The government will continue to delay the release of thousands of pages of formerly classified documents relating to the assassination of President John F. Kennedy until December of 2022, according to the White House.
The administration is citing the pandemic as the reason for the delay.
“Temporary continued postponement is necessary to protect against identifiable harm to the military defense, intelligence operations, law enforcement, or the conduct of foreign relations that is of such gravity that it outweighs the public interest in immediate disclosure,” Biden wrote. That’s a response mandated by the 1992 congressional act that stated the assassination records could be withheld to “protect against an identifiable harm to the military defense, intelligence operations, law enforcement, or the conduct of foreign relations,” according to the memo.
This year, the National Archives and Records Administration ruled that “unfortunately, the pandemic has had a significant impact on the agencies,” and NARA needed additional time to research the material and “maximize the amount of information released,” the memo said.
The most sensitive information will now be released in December 2022 and material that has already been deemed “appropriate for release to the public,” will be dumped on Dec. 15 of this year.
Some 250,000 records have already been released, but the public cannot view them unless they drive to NARA’s College Park, Maryland headquarters, the memo said.
The documents were supposed to have been released by October 2017 — 25 years from the effective date that the act was passed. But the government keeps finding reasons to withhold them.
President Donald Trump in 2017 announced he planned to publicly disclose the remaining JFK files, only to delay the release of some of the files for national security reasons, setting a new deadline of Oct. 26, 2021. In 2018, Trump did end up authorizing the disclosure of 19,045 documents, about three-quarters of which still contained some redactions.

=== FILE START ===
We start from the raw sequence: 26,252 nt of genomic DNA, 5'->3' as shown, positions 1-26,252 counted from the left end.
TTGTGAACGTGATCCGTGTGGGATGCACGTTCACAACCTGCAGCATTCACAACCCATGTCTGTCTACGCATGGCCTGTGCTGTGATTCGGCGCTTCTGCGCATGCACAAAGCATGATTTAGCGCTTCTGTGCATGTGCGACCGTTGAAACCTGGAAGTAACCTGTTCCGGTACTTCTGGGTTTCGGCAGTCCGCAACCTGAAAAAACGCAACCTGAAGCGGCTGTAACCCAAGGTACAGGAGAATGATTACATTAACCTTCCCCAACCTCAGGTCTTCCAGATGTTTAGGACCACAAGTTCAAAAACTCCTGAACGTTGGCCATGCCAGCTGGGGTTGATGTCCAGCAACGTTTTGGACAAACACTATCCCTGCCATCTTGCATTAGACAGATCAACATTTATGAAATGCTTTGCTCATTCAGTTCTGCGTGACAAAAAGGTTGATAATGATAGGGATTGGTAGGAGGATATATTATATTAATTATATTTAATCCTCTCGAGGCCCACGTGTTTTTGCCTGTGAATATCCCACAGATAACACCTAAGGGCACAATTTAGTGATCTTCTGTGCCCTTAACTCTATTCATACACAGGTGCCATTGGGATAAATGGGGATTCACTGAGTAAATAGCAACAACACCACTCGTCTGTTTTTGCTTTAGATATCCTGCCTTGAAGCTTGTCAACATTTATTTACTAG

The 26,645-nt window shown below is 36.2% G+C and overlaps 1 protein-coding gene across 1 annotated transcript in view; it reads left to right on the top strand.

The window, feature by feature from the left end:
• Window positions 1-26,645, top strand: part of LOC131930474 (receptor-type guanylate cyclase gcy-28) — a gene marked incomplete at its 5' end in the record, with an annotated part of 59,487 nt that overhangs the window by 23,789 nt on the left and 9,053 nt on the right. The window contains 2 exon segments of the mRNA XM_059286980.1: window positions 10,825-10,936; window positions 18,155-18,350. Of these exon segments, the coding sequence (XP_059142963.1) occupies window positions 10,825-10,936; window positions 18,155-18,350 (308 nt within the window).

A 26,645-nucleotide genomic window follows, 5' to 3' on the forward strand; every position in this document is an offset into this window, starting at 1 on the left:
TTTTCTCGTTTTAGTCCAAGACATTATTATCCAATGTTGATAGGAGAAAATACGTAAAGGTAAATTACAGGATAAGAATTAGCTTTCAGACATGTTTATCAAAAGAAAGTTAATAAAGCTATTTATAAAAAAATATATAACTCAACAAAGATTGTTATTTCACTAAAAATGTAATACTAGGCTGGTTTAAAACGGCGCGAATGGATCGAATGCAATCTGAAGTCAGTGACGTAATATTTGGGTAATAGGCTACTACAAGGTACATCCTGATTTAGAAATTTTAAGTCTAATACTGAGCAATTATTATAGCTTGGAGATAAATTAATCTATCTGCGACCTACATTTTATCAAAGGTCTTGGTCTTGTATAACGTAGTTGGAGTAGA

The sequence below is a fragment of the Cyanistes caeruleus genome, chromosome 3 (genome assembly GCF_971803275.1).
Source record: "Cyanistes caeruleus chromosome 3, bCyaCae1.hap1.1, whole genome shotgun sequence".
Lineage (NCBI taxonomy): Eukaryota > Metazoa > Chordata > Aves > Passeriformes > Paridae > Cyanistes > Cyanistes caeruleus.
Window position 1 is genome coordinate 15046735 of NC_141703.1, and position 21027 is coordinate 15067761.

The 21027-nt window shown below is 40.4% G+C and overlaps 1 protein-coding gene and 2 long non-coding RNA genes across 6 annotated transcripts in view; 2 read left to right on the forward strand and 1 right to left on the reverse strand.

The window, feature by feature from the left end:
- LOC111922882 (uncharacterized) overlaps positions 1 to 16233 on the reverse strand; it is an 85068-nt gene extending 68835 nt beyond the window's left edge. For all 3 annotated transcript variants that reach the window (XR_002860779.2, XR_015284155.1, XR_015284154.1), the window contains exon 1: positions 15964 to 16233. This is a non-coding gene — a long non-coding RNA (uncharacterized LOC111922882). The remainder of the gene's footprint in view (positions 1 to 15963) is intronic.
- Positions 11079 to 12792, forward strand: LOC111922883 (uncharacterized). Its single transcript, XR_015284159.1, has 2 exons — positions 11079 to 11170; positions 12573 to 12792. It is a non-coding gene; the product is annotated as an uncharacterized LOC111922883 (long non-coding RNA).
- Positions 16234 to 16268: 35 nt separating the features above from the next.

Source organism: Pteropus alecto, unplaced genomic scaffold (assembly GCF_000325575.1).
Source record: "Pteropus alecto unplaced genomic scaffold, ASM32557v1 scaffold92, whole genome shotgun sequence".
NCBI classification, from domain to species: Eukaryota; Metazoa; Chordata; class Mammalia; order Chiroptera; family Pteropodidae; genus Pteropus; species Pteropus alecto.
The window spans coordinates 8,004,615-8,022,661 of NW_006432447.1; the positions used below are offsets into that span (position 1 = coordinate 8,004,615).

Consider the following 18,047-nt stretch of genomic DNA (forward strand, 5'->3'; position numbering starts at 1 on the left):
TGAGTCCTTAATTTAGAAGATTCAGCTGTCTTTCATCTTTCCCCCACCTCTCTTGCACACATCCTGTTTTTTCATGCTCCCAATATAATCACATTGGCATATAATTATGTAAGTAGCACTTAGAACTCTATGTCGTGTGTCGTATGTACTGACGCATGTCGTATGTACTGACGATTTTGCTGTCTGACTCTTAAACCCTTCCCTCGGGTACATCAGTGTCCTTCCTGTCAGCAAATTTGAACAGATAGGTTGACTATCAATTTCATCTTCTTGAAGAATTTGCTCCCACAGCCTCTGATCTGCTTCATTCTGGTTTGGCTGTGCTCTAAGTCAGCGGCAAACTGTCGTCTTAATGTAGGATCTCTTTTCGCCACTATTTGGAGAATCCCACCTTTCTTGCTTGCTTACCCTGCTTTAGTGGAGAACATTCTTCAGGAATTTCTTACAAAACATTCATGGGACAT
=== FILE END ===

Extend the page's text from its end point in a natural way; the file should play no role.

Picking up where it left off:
Earlier this month, some members of Congress wrote to Biden urging him to fully release all of the JFK files, including 520 documents that remain withheld from the public and 15,834 documents that were previously released but are partially or mostly redacted. The letter was signed by Democratic Reps. Anna G. Eshoo (Calif.), Steve Cohen (Tenn.), Jim McGovern (Mass.), Jamie Raskin (Md.), Sara Jacobs (Calif.), Joe Neguse (Colo.) and Raul Grijalva (Ariz.).
Why should anything be withheld about the assassination? Certainly, almost everyone who was involved in the investigation of the assassination has passed and almost all the intelligence gathered in connection with the assassination has been vetted and cleared.
However, the intelligence industry’s “sources and methods” of gathering and analyzing intelligence may still be relevant today and would need to be safeguarded.
Some might see the delay as more evidence of a coverup. Lord knows what else the CIA is hiding on the assassination. But as far as evidence that would solve the riddle once and for all, and to everyone’s satisfaction, it doesn’t exist.
But historians and scholars would no doubt love to get their hands on some of those documents for what they might reveal about the major players in the assassination. One thing is for sure: The JFK assassination will continue to be a cottage industry for conspiracists far into the future.